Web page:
APFANEWS

Reporter’s Diary: One year in the USA

Published on Apr 13 2009 // Opinion
By Kazi Gautam

When I reached office of the Catholic Youth Organization (CYO), a wing of US CCB, one of the receiving agencies in Syracuse, NY, I was thrilled to see the hall full of people. I mean the resettled Bhutanese. There was a meeting to plan for establishing a community center. The Bhutanese community in Syracuse has been planning for a community center to carry out their own activities. Running their own ESL classes, meeting bi weekly to welcome the new arrivals, planning the future programs, exploring the ways to preserve cultural identity, and performing religious, social and cultural activities are some of the things to be carried out in the community center. 

It takes me by surprise when I think that I have passed eleven months in Syracuse after getting resettled here. There was the time when one could only see a few resettled Bhutanese in the area. However, the story has a different aspect after 11 months when Syracuse alone has over 300 Bhutanese. 

A gathering of Bhutanese. Photo: Kazi Gautam/APFAnews
A gathering of Bhutanese. Photo: Kazi Gautam/APFAnews

When Hari Bangaley, my case manager received my wife and me in the airport, I felt the warmth of the Nepali heart and his smile and greeting erased my tiredness then. However, these days the new comers are greeted by not less that five people. The Syracuse streets are usually covered by the Bhutanese people. Some are found walking to the groceries and some are walking to hospitals. Many of them are encountered on their ways to ESL classes. Some are seen walking to the Madina Halal, one of the three places where a goat meat is sold.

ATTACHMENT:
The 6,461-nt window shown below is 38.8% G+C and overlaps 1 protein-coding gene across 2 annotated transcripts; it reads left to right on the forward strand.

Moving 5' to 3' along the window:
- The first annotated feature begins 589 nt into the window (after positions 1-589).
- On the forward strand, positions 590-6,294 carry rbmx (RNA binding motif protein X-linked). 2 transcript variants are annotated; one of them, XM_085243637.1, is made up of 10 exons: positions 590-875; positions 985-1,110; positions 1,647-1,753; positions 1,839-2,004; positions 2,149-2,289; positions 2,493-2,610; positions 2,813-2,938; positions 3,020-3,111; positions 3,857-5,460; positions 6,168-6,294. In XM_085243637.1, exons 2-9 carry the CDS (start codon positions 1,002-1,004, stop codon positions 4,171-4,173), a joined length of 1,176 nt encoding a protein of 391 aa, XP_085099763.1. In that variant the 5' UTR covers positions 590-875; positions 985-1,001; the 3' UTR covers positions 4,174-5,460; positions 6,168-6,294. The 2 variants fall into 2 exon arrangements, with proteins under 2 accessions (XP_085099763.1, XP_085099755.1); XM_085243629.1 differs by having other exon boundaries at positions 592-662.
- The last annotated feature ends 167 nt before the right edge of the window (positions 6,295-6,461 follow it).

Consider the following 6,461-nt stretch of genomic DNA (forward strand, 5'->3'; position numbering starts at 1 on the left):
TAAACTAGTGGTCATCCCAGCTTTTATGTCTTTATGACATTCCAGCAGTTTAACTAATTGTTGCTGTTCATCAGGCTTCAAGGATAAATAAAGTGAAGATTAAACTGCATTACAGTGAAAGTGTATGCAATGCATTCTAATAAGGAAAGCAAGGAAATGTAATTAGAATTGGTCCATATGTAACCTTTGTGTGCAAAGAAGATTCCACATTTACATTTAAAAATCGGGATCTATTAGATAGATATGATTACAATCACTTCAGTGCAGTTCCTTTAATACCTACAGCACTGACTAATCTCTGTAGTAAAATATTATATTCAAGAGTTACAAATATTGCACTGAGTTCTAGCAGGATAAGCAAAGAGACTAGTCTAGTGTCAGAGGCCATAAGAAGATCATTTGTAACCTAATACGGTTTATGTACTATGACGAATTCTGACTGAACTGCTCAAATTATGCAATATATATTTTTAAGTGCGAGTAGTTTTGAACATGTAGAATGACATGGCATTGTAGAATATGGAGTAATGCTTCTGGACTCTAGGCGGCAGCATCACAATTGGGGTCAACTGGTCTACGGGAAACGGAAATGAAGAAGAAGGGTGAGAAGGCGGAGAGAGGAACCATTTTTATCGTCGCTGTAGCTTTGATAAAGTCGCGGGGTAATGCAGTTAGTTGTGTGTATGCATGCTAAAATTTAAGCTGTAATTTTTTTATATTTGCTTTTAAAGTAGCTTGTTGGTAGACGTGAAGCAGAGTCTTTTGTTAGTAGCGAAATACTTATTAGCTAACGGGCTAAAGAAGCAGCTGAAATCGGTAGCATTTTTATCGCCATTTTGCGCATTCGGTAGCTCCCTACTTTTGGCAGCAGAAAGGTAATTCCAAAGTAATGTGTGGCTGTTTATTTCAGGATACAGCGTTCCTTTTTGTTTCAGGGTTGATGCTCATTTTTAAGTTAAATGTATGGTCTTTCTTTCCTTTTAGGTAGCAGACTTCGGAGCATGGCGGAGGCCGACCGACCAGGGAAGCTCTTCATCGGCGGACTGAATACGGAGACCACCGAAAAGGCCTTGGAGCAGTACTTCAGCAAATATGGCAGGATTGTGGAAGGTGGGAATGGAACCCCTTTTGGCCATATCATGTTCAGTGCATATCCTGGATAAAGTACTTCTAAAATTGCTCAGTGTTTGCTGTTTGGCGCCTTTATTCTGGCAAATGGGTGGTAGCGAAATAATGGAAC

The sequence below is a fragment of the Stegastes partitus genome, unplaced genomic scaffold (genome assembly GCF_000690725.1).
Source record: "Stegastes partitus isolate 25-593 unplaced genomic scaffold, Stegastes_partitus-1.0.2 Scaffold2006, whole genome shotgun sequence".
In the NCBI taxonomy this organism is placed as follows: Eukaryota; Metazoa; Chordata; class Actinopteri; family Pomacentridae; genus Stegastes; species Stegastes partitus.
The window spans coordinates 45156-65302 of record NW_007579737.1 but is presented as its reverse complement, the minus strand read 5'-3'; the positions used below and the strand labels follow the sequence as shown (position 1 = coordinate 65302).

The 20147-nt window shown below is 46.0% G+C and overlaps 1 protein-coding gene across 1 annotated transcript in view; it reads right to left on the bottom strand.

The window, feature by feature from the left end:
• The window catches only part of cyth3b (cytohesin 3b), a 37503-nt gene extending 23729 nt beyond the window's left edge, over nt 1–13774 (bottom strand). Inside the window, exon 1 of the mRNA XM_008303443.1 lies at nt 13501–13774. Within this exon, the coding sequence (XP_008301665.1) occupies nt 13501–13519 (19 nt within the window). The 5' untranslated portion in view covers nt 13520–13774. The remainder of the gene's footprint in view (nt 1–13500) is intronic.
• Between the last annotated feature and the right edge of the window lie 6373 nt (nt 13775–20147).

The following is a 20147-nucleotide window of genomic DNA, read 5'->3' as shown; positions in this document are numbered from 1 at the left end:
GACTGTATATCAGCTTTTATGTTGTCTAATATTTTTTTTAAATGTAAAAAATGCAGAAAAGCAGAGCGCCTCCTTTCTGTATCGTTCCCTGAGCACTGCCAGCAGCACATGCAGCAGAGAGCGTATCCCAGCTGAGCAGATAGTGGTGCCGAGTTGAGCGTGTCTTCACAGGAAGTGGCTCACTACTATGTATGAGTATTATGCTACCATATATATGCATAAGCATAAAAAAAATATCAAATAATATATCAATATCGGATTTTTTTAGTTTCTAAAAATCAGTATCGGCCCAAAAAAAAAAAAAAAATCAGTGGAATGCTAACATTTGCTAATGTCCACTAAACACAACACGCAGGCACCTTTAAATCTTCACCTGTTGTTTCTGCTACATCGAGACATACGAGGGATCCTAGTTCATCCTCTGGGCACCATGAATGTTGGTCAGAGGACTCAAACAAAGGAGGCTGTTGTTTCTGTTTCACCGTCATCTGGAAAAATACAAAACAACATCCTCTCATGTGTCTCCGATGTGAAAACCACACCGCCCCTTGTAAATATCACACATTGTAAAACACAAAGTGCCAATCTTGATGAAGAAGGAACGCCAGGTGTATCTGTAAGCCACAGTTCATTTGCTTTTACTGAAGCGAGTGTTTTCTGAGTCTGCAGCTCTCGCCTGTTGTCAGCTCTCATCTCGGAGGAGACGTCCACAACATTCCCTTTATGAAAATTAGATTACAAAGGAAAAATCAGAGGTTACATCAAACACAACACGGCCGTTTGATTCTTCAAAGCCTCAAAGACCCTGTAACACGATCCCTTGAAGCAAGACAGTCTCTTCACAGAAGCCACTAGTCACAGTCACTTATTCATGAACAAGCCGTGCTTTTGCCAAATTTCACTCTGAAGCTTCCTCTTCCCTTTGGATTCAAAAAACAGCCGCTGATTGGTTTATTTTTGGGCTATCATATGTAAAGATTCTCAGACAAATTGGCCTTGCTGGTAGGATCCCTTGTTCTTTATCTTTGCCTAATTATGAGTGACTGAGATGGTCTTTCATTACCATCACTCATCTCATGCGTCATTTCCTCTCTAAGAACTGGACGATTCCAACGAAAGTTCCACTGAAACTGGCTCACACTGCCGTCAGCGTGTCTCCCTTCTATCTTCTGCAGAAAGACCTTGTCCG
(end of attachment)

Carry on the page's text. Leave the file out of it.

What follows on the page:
These days I see many people have been struggling to get employed. The educated people fill application online and visit employers in person while others have to rely on their job developers. Incredibly true, around twenty Bhutanese got employed in March which has eased the pain of both the exiled Bhutanese and the receiving agencies. I still remember those days when I filled dozens applications online and in person before I was hired by the Refugee Assistance Program (RAP). But I was called only at one place for an interview. I did not take the job of a cashier at Wegmans, a grocery store that offered me a part time job. I rejected the job not because I wanted a better one. The only reason was I wanted to work with my own folks. I love to work among the Bhutanese group. There are many Bhutanese who have a problem of English. I have always thought that no one should suffer in the third country if they do not have English good enough to communicate with the Americans. It was after four month that I started to work as a refugee interpreter. My difficult days started then when I had to walk everyday, from one hospital to the other, in the chilled weather, most of the time without eating lunch. I used to compare the days when I was in Kathmandu, working with a team of APFA-Bhutan and BNS, go to Nepal FM, record the program and come back home walking. Whenever I walked as a part of my job, I really missed Teju dai, Thakur bhai, Indraji, Bandu Vidya and off course Ichha. I usually have a picture in my mind–the picture of my friends, carrying a camera and a recorder, walking for hours, getting nothing but satisfaction. When I have no money, I think of Indraji and Bidhya, just wonder how they would manage the bucks to help all three things get going.